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United States District Court, Northern District of Illinois, E.D

December 5, 1952


The opinion of the court was delivered by: Perry, District Judge.

The defendant's motion to amend his answer to conform to the evidence, offered pursuant to the provisions of Rule 15(b) of the Federal Rules of Civil Procedure, 28 U.S.C.A. presents for judicial determination the question as to whether a release, through compromise, of one assessee from the joint and several assessments made under Section 2800(d), Internal Revenue Code, releases the other assessee.

Section 2800(a)(1) of Title 26, U.S.C.A. provides that "There shall be levied and collected on all distilled spirits in bond or produced in or imported into the United States an internal revenue tax at the rate of $6 on each proof gallon or wine gallon when below proof and a proportionate tax at a like rate on all fractional parts of such proof or wine gallon, to be paid by the distiller or importer when withdrawn from bond."

Section 2800(d) of Title 26, U.S.C.A. provides that "Every proprietor or possessor of, and every person in any manner interested in the use of, any still, distillery, or distilling apparatus, shall be jointly and severally liable for the taxes imposed by law on the distilled spirits produced therefrom."

On the trial of the cause, it appeared that an assessment for distilled spirits tax was made by the Commissioner of Internal Revenue against the defendant, Allen M. Wainer, and against one Harry Braverman, who has not been sued, and who is not a party to this lawsuit. It appeared that these two persons and several others were prosecuted for violation of the Internal Revenue Laws in connection with the still in question. According to the records of the Collector of Internal Revenue, which were introduced by the Government, Harry Braverman compromised and settled the tax liability in 1940 for $5,000. The Government now proposes to allow credit to Allen M. Wainer, defendant herein, for the $5,000, which it received from Braverman in compromise and settlement of the liability.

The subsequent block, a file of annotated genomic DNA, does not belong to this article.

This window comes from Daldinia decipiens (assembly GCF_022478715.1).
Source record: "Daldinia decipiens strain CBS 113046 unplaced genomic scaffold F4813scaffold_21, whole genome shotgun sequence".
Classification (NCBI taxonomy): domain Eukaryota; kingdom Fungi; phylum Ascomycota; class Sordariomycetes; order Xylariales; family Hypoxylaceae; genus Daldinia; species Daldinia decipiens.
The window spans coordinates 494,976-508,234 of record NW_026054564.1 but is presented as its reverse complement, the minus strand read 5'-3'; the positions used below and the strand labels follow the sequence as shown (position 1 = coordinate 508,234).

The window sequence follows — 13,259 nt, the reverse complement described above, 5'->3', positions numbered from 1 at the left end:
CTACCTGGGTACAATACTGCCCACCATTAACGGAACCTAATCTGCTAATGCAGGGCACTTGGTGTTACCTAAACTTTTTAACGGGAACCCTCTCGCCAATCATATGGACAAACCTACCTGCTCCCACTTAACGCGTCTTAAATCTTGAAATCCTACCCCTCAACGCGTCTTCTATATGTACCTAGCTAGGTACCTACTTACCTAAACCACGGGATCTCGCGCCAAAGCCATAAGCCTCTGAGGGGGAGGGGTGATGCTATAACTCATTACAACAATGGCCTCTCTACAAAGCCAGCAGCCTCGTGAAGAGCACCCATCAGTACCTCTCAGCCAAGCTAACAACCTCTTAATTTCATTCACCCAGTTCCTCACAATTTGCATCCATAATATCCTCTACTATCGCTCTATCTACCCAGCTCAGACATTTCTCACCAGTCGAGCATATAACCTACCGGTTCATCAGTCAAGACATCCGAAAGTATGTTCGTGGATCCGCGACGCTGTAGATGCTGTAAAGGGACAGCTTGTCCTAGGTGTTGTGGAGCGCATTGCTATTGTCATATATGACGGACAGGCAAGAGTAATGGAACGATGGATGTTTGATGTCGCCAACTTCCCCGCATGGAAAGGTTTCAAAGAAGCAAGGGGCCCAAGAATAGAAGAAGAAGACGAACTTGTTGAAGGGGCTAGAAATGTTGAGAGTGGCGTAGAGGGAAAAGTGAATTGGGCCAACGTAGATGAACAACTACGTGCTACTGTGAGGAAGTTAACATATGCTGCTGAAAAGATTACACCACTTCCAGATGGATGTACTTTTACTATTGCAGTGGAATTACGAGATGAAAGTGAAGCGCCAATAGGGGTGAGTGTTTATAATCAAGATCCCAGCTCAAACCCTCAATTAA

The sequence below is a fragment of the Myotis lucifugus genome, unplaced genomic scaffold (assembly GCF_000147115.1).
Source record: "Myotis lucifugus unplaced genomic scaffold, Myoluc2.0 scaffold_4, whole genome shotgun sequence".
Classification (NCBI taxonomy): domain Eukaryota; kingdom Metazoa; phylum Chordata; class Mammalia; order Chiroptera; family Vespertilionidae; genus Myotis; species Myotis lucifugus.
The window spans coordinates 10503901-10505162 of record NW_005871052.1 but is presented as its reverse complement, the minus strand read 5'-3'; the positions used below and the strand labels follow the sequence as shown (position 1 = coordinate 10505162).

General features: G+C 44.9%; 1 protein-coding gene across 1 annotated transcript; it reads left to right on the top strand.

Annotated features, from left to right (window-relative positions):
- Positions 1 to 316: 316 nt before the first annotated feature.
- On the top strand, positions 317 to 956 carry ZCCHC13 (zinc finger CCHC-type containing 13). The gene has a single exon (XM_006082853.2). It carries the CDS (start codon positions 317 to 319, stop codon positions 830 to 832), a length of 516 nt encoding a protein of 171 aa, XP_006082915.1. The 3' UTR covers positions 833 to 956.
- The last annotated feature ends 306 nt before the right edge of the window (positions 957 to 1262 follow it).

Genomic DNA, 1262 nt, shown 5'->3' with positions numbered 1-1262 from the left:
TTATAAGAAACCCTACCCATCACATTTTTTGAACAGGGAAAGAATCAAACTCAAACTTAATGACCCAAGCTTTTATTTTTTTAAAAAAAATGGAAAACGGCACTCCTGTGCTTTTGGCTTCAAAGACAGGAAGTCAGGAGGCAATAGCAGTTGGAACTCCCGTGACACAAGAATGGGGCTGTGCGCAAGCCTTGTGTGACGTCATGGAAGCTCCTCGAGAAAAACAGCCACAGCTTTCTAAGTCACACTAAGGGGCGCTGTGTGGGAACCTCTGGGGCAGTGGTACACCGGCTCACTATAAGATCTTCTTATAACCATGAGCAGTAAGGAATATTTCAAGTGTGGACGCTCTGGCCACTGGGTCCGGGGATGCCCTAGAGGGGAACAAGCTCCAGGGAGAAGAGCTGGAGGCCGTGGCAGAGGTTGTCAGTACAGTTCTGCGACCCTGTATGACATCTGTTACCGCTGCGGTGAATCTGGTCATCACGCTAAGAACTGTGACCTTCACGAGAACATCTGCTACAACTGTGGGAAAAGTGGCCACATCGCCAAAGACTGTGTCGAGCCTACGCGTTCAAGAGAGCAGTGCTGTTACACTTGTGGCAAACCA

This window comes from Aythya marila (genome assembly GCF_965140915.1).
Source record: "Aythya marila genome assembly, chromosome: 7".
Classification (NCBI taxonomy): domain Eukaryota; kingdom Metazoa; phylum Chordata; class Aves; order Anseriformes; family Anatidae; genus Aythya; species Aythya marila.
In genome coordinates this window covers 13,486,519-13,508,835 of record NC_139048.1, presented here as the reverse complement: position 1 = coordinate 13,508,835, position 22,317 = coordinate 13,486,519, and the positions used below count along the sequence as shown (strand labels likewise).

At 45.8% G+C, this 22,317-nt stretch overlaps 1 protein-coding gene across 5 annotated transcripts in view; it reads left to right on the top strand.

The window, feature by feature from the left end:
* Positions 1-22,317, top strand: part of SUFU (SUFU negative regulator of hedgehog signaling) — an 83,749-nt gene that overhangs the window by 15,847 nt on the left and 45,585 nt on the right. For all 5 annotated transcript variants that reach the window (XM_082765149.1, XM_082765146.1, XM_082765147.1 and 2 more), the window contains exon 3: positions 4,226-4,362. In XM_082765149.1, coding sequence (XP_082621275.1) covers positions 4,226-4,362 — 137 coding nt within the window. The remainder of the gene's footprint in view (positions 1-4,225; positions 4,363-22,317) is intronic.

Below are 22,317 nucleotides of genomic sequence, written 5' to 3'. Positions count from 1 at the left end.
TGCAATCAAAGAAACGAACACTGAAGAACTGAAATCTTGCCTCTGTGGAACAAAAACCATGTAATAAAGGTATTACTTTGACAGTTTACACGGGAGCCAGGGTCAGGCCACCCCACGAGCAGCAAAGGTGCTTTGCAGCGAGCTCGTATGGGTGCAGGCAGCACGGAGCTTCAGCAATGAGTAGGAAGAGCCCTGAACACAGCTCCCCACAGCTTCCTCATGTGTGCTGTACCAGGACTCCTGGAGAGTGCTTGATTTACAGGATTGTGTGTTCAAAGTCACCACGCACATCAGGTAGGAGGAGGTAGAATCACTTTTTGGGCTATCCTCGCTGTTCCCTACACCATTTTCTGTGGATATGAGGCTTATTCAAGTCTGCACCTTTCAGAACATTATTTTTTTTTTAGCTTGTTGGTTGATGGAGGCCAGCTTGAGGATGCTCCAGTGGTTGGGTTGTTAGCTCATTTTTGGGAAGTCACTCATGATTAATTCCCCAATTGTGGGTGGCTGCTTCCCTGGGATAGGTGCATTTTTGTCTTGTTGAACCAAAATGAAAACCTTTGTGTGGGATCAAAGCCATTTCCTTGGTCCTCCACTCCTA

By the proposed amendment to the answer, the defendant contends that the compromise and the release of the tax liability with Braverman, releases both assessees of the tax, because the tax liability is joint and several and the release of one is the release of all.

Revenue laws should be so construed as will most effectually accomplish the intention of the legislature in passing them. U.S. v. Wolters, C.C., 46 F. 509. The provisions of Section 2800(d) of Title 26 U.S.C.A. were designed to prevent evasion of the tax and to circumvent frauds upon the government. Dougherty v. Lewis, 9 Cir., 115 F.2d 478.

The language of the pertinent statutory sections is clear. The provisions of Section 2800(a)(1) establish the tax on the distilled spirits and prescribe the method of computation. Section 2800(d) designates the particular persons who are liable for this tax and sets out the extent of their liability. This Court does not agree with the defendant's position that the words "jointly and severally liable" affect only the remedy. This position appears to be premised on the theory that a joint and several obligation involves a single liability with several remedies. Consequently, the defendant would say, a partial recovery from one obligor, by way of judgment or settlement, would satisfy this single liability and the obligee would be barred from pursuing his remedies against the other obligors in order to recover the balance of the obligation. A joint and several obligation is not restricted to a single liability. It involves two distinct types of liabilities: one against each obligor individually and the other against all obligors jointly. Compare Mason v. Eldred, 6 Wall. 231, 73 U.S. 231, 18 L.Ed. 783; Moore v. Rogers, 19 Ill. 346. It is the dual nature of the liability which gives rise to the additional remedies. By virtue of the provisions of Section 2800(d), the Government can proceed against each assessee individually until satisfaction of the tax is fully obtained. A release of one of the obligors will extinguish only his liability; his satisfaction will be only a pro tanto satisfaction of the tax; it will not satisfy the whole tax. The Government may still proceed to recover the balance from the other obligors on their outstanding individual liabilities.

It is, therefore, the view of this Court that the release of Harry Braverman extinguished only his individual liability, that it did not release the defendant from his individual liability, that the $5,000 recovered from Braverman was only a pro tanto satisfaction of the entire tax, and that the Government is entitled to proceed against the defendant for the balance on his individual liability.

The defendant's motion to amend his answer to conform to the evidence is denied.


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